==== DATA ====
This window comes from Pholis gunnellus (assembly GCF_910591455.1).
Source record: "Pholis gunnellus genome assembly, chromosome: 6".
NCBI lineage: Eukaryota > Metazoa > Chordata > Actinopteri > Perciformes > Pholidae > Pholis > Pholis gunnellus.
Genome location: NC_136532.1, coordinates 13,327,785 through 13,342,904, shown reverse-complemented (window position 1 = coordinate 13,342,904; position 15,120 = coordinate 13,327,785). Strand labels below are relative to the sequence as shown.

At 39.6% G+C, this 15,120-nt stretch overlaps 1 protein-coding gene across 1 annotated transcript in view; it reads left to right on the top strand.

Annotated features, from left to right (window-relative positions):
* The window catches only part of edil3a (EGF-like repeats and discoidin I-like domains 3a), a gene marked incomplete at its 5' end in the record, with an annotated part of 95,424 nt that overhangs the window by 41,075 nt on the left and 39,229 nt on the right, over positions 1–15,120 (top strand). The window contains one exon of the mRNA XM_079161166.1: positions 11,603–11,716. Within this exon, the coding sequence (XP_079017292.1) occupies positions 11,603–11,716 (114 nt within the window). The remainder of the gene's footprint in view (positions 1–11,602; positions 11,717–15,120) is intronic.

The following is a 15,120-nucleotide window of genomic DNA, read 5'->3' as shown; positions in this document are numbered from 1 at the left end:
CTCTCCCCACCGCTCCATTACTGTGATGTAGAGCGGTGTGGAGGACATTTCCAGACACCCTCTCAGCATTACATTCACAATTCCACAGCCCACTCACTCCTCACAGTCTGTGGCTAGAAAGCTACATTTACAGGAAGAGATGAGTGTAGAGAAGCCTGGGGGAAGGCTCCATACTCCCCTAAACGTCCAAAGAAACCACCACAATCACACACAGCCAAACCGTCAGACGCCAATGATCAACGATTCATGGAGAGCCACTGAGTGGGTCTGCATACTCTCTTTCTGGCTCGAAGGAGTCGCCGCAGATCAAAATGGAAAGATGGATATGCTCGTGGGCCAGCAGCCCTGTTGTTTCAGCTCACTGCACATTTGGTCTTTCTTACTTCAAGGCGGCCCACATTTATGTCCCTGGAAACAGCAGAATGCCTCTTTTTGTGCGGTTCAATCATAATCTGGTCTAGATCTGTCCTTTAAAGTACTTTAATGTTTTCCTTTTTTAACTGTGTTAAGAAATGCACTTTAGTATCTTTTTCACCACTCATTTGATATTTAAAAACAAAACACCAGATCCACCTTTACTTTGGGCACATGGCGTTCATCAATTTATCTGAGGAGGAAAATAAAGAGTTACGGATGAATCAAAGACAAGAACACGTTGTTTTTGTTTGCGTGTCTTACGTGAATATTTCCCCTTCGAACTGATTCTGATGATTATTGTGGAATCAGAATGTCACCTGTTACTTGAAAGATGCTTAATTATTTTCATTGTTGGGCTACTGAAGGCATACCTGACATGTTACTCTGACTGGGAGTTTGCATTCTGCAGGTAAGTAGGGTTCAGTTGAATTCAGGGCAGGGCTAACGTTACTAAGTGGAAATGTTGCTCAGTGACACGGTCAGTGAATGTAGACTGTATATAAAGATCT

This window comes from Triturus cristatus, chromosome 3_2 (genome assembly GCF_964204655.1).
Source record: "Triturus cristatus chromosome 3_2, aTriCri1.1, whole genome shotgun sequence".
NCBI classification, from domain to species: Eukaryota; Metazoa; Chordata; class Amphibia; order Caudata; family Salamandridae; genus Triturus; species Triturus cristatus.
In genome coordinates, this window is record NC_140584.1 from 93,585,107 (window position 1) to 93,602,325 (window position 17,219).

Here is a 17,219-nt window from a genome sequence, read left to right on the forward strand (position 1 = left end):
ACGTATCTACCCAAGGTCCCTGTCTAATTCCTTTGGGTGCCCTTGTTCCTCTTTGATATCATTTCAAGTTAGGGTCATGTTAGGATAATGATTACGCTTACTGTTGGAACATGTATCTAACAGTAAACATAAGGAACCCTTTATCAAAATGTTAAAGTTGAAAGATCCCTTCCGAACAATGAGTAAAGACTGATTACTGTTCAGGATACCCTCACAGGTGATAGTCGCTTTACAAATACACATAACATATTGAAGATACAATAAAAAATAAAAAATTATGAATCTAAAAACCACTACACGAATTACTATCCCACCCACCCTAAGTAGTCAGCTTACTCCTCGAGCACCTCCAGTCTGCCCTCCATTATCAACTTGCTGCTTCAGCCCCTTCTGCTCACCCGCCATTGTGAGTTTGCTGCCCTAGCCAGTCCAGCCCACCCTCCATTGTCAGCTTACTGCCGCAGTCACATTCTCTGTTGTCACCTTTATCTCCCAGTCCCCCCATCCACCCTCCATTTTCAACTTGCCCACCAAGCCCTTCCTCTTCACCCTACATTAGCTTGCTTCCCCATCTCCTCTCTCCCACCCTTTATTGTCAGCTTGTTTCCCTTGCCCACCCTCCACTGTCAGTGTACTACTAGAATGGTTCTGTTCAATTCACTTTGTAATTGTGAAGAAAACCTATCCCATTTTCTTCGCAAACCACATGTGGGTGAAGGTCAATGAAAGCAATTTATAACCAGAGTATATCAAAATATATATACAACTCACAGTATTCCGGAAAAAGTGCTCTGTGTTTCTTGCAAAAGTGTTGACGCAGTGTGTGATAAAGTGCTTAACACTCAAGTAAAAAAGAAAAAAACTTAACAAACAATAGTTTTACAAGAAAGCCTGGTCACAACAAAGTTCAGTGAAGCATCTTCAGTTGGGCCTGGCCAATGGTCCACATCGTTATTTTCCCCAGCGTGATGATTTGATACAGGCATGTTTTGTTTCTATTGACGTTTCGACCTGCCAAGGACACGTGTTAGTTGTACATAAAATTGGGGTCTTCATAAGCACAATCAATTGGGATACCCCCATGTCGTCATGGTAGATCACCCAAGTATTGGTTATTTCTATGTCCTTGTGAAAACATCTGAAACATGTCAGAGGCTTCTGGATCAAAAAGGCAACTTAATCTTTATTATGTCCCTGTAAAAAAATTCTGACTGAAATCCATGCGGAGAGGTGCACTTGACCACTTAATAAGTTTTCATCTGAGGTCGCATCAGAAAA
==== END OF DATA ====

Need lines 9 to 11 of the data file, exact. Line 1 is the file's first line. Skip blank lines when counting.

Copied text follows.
CTCTCCCCACCGCTCCATTACTGTGATGTAGAGCGGTGTGGAGGACATTTCCAGACACCCTCTCAGCATTACATTCACAATTCCACAGCCCACTCACTCCTCACAGTCTGTGGCTAGAAAGCTACATTTACAGGAAGAGATGAGTGTAGAGAAGCCTGGGGGAAGGCTCCATACTCCCCTAAACGTCCAAAGAAACCACCACAATCACACACAGCCAAACCGTCAGACGCCAATGATCAACGATTCATGGAGAGCCACTGAGTGGGTCTGCATACTCTCTTTCTGGCTCGAAGGAGTCGCCGCAGATCAAAATGGAAAGATGGATATGCTCGTGGGCCAGCAGCCCTGTTGTTTCAGCTCACTGCACATTTGGTCTTTCTTACTTCAAGGCGGCCCACATTTATGTCCCTGGAAACAGCAGAATGCCTCTTTTTGTGCGGTTCAATCATAATCTGGTCTAGATCTGTCCTTTAAAGTACTTTAATGTTTTCCTTTTTTAACTGTGTTAAGAAATGCACTTTAGTATCTTTTTCACCACTCATTTGATATTTAAAAACAAAACACCAGATCCACCTTTACTTTGGGCACATGGCGTTCATCAATTTATCTGAGGAGGAAAATAAAGAGTTACGGATGAATCAAAGACAAGAACACGTTGTTTTTGTTTGCGTGTCTTACGTGAATATTTCCCCTTCGAACTGATTCTGATGATTATTGTGGAATCAGAATGTCACCTGTTACTTGAAAGATGCTTAATTATTTTCATTGTTGGGCTACTGAAGGCATACCTGACATGTTACTCTGACTGGGAGTTTGCATTCTGCAGGTAAGTAGGGTTCAGTTGAATTCAGGGCAGGGCTAACGTTACTAAGTGGAAATGTTGCTCAGTGACACGGTCAGTGAATGTAGACTGTATATAAAGATCT

This window comes from Triturus cristatus, chromosome 3_2 (genome assembly GCF_964204655.1).
Source record: "Triturus cristatus chromosome 3_2, aTriCri1.1, whole genome shotgun sequence".